Taxpayers who opt for a tax refund via direct deposit can file Form 8888, "Allocation of Refund," to instruct the IRS to send your refund to a checking, savings, and retirement account. In most cases, you can split your refund and send the money to up to three different accounts.

Advantages and Disadvantages of a Tax Refund

Receiving a small lump sum of cash via a tax refund is something many taxpayers look forward to. With proper financial planning, the tax refund can help them replenish their savings or prepare for a large purchase, such as a down payment on a home. For some, having the extra cash on standby is useful for covering unexpected costs, such as an emergency medical procedure.

Some critics, however, argue that a tax refund is essentially a repayment after giving an interest-free loan to the government. Instead of overpaying in taxes, consider adjusting your withholdings to align with the taxes you actually owe. The amount that you would have otherwise received via a tax refund could then be invested or stored in a retirement account such as a 401(k).

How To Get Your Federal Tax Refund

Some taxpayers choose to file their own taxes and can download the proper tax filing forms from the IRS. Often, taxpayers use tax preparation software to simplify the tax filing process. Other taxpayers pay an accountant to file their taxes, preferring the convenience and expertise of a professional to do it for them.

The Volunteer Income Tax Assistance (VITA) offers tax services, including virtual tax preparation and drop-off services. This program is available to taxpayers with incomes of $58,000 or less, aged 60 years or older, who have a disability, or speak limited English.

Key Takeaways

  • A tax refund is a reimbursement from the government when a taxpayer has overpaid in taxes throughout the tax year—usually the result of an employer withholding too much from their employee’s paycheck.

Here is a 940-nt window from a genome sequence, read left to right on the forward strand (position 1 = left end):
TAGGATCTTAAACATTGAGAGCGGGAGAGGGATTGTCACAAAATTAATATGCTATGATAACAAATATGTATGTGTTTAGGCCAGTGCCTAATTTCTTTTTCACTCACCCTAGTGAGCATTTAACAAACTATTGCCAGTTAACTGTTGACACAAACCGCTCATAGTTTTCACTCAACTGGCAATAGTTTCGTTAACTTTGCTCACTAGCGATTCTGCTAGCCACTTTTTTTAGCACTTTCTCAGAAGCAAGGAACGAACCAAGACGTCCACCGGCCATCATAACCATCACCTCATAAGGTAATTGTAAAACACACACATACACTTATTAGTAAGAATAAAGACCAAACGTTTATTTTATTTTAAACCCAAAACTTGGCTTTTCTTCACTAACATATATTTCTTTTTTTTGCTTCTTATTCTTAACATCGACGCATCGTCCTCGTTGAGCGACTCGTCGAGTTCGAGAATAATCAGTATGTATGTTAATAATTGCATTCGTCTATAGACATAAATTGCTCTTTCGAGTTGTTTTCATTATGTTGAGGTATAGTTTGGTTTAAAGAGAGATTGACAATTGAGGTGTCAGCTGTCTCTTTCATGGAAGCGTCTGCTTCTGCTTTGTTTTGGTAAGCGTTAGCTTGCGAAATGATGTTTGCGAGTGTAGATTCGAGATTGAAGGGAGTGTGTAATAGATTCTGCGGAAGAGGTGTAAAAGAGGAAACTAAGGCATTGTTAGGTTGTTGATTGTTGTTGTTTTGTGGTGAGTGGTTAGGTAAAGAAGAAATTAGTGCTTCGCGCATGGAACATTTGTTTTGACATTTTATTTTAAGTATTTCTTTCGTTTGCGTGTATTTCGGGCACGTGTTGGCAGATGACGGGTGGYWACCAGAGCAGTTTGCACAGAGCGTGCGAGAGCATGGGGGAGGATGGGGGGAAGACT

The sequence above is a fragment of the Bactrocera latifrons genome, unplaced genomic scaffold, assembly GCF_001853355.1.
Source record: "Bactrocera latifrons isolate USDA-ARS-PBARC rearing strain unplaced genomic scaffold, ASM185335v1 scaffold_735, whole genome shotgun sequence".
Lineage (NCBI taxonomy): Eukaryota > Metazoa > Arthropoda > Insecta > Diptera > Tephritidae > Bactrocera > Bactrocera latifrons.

• Taxpayers can choose to receive their tax refunds via multiple methods, including direct deposit into a checking account or retirement savings account, paper check, or invested into the U.S. Treasury securities market.
  • Many taxpayers enjoy tax refunds because the lump-sum refund can be useful as a type of forced savings vehicle.
  • Some argue that overpaying in taxes is giving the government an interest-free loan; some argue that it is more financially productive to withhold the accurate amount and use the excess that would have otherwise been refunded and invest it into interest-generating accounts.
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The Balance uses only high-quality sources, including peer-reviewed studies, to support the facts within our articles. Read our editorial process to learn more about how we fact-check and keep our content accurate, reliable, and trustworthy.
  1. Internal Revenue Service. “Publication 15-T: Federal Income Tax Withholding Methods,” Pages 11-25. Accessed Jan. 26, 2022.

  2. Internal Revenue Service. “Topic No. 152 Refund Information.” Accessed Jan. 26, 2022.

  3. Internal Revenue Service. “Form 8888: Allocation of Refund (Including Savings Bond Purchases),” Page 2. Accessed Jan. 26, 2022.

  4. IRS. "Free Tax Return Preparation for Qualifying Taxpayers." Accessed Jan. 26, 2022.